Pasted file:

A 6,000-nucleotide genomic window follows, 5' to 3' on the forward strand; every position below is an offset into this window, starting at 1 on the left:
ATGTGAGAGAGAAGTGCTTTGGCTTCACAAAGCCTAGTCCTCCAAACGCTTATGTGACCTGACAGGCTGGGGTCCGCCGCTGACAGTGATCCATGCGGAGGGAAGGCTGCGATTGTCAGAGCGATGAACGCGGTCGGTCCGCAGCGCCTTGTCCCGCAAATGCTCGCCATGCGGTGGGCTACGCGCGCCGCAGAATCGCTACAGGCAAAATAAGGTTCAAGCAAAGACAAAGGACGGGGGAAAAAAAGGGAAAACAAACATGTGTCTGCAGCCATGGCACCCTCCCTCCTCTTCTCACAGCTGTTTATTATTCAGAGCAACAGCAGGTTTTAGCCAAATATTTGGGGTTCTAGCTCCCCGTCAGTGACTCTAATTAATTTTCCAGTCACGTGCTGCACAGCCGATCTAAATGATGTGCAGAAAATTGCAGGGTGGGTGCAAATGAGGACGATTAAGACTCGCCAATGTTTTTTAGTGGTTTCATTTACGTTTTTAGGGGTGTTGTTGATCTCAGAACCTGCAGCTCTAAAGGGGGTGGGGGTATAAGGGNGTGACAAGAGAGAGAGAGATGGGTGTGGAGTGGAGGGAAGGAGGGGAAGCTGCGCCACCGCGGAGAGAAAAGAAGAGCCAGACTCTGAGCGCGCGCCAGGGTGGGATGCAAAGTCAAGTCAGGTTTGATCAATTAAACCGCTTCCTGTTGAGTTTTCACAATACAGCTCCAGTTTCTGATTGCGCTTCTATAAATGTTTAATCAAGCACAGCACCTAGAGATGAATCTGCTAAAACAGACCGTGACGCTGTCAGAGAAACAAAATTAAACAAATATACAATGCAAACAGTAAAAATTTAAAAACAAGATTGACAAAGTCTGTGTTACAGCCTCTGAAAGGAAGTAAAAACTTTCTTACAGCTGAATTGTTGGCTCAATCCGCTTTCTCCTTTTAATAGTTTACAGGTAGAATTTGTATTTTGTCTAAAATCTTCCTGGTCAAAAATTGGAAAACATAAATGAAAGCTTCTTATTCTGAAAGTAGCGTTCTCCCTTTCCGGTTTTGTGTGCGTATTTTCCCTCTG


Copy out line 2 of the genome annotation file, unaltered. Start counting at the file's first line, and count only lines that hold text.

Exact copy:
ATGTGAGAGAGAAGTGCTTTGGCTTCACAAAGCCTAGTCCTCCAAACGCTTATGTGACCTGACAGGCTGGGGTCCGCCGCTGACAGTGATCCATGCGGAGGGAAGGCTGCGATTGTCAGAGCGATGAACGCGGTCGGTCCGCAGCGCCTTGTCCCGCAAATGCTCGCCATGCGGTGGGCTACGCGCGCCGCAGAATCGCTACAGGCAAAATAAGGTTCAAGCAAAGACAAAGGACGGGGGAAAAAAAGGGAAAACAAACATGTGTCTGCAGCCATGGCACCCTCCCTCCTCTTCTCACAGCTGTTTATTATTCAGAGCAACAGCAGGTTTTAGCCAAATATTTGGGGTTCTAGCTCCCCGTCAGTGACTCTAATTAATTTTCCAGTCACGTGCTGCACAGCCGATCTAAATGATGTGCAGAAAATTGCAGGGTGGGTGCAAATGAGGACGATTAAGACTCGCCAATGTTTTTTAGTGGTTTCATTTACGTTTTTAGGGGTGTTGTTGATCTCAGAACCTGCAGCTCTAAAGGGGGTGGGGGTATAAGGGNGTGACAAGAGAGAGAGAGATGGGTGTGGAGTGGAGGGAAGGAGGGGAAGCTGCGCCACCGCGGAGAGAAAAGAAGAGCCAGACTCTGAGCGCGCGCCAGGGTGGGATGCAAAGTCAAGTCAGGTTTGATCAATTAAACCGCTTCCTGTTGAGTTTTCACAATACAGCTCCAGTTTCTGATTGCGCTTCTATAAATGTTTAATCAAGCACAGCACCTAGAGATGAATCTGCTAAAACAGACCGTGACGCTGTCAGAGAAACAAAATTAAACAAATATACAATGCAAACAGTAAAAATTTAAAAACAAGATTGACAAAGTCTGTGTTACAGCCTCTGAAAGGAAGTAAAAACTTTCTTACAGCTGAATTGTTGGCTCAATCCGCTTTCTCCTTTTAATAGTTTACAGGTAGAATTTGTATTTTGTCTAAAATCTTCCTGGTCAAAAATTGGAAAACATAAATGAAAGCTTCTTATTCTGAAAGTAGCGTTCTCCCTTTCCGGTTTTGTGTGCGTATTTTCCCTCTG